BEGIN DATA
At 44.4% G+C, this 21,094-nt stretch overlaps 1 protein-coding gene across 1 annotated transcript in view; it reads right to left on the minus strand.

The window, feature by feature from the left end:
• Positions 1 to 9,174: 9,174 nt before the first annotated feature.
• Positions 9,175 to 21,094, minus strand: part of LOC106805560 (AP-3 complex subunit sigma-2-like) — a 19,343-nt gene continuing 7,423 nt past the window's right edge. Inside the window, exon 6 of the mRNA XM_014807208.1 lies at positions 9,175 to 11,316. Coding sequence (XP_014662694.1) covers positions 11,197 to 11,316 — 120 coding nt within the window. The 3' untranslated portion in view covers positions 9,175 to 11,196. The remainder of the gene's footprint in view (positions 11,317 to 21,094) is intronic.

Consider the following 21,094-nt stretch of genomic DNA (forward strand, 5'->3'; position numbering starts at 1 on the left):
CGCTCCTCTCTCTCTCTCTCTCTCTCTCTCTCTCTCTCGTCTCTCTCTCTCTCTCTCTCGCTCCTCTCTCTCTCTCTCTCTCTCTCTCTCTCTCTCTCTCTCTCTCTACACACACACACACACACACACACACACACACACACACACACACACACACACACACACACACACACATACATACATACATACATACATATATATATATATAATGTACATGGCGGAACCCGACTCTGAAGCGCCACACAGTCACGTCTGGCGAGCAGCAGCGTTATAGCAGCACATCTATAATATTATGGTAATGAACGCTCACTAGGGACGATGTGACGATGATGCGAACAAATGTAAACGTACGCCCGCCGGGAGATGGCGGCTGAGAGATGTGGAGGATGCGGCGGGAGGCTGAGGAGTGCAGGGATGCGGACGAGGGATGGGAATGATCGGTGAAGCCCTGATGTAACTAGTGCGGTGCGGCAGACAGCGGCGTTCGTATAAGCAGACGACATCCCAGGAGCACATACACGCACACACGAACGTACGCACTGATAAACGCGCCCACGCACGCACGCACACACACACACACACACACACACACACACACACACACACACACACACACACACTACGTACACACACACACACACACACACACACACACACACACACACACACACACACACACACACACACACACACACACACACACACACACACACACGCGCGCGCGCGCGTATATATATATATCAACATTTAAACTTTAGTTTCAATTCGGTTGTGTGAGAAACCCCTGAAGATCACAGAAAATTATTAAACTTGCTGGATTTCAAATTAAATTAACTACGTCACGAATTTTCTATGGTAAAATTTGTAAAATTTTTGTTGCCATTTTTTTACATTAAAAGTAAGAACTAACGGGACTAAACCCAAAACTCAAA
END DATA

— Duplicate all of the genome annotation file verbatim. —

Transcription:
At 44.4% G+C, this 21,094-nt stretch overlaps 1 protein-coding gene across 1 annotated transcript in view; it reads right to left on the minus strand.

The window, feature by feature from the left end:
• Positions 1 to 9,174: 9,174 nt before the first annotated feature.
• Positions 9,175 to 21,094, minus strand: part of LOC106805560 (AP-3 complex subunit sigma-2-like) — a 19,343-nt gene continuing 7,423 nt past the window's right edge. Inside the window, exon 6 of the mRNA XM_014807208.1 lies at positions 9,175 to 11,316. Coding sequence (XP_014662694.1) covers positions 11,197 to 11,316 — 120 coding nt within the window. The 3' untranslated portion in view covers positions 9,175 to 11,196. The remainder of the gene's footprint in view (positions 11,317 to 21,094) is intronic.

Consider the following 21,094-nt stretch of genomic DNA (forward strand, 5'->3'; position numbering starts at 1 on the left):
CGCTCCTCTCTCTCTCTCTCTCTCTCTCTCTCTCTCTCGTCTCTCTCTCTCTCTCTCTCGCTCCTCTCTCTCTCTCTCTCTCTCTCTCTCTCTCTCTCTCTCTCTCTACACACACACACACACACACACACACACACACACACACACACACACACACACACACACACACACACATACATACATACATACATACATATATATATATATAATGTACATGGCGGAACCCGACTCTGAAGCGCCACACAGTCACGTCTGGCGAGCAGCAGCGTTATAGCAGCACATCTATAATATTATGGTAATGAACGCTCACTAGGGACGATGTGACGATGATGCGAACAAATGTAAACGTACGCCCGCCGGGAGATGGCGGCTGAGAGATGTGGAGGATGCGGCGGGAGGCTGAGGAGTGCAGGGATGCGGACGAGGGATGGGAATGATCGGTGAAGCCCTGATGTAACTAGTGCGGTGCGGCAGACAGCGGCGTTCGTATAAGCAGACGACATCCCAGGAGCACATACACGCACACACGAACGTACGCACTGATAAACGCGCCCACGCACGCACGCACACACACACACACACACACACACACACACACACACACACACACACACACACACTACGTACACACACACACACACACACACACACACACACACACACACACACACACACACACACACACACACACACACACACACACACACACACACACGCGCGCGCGCGCGTATATATATATATCAACATTTAAACTTTAGTTTCAATTCGGTTGTGTGAGAAACCCCTGAAGATCACAGAAAATTATTAAACTTGCTGGATTTCAAATTAAATTAACTACGTCACGAATTTTCTATGGTAAAATTTGTAAAATTTTTGTTGCCATTTTTTTACATTAAAAGTAAGAACTAACGGGACTAAACCCAAAACTCAAA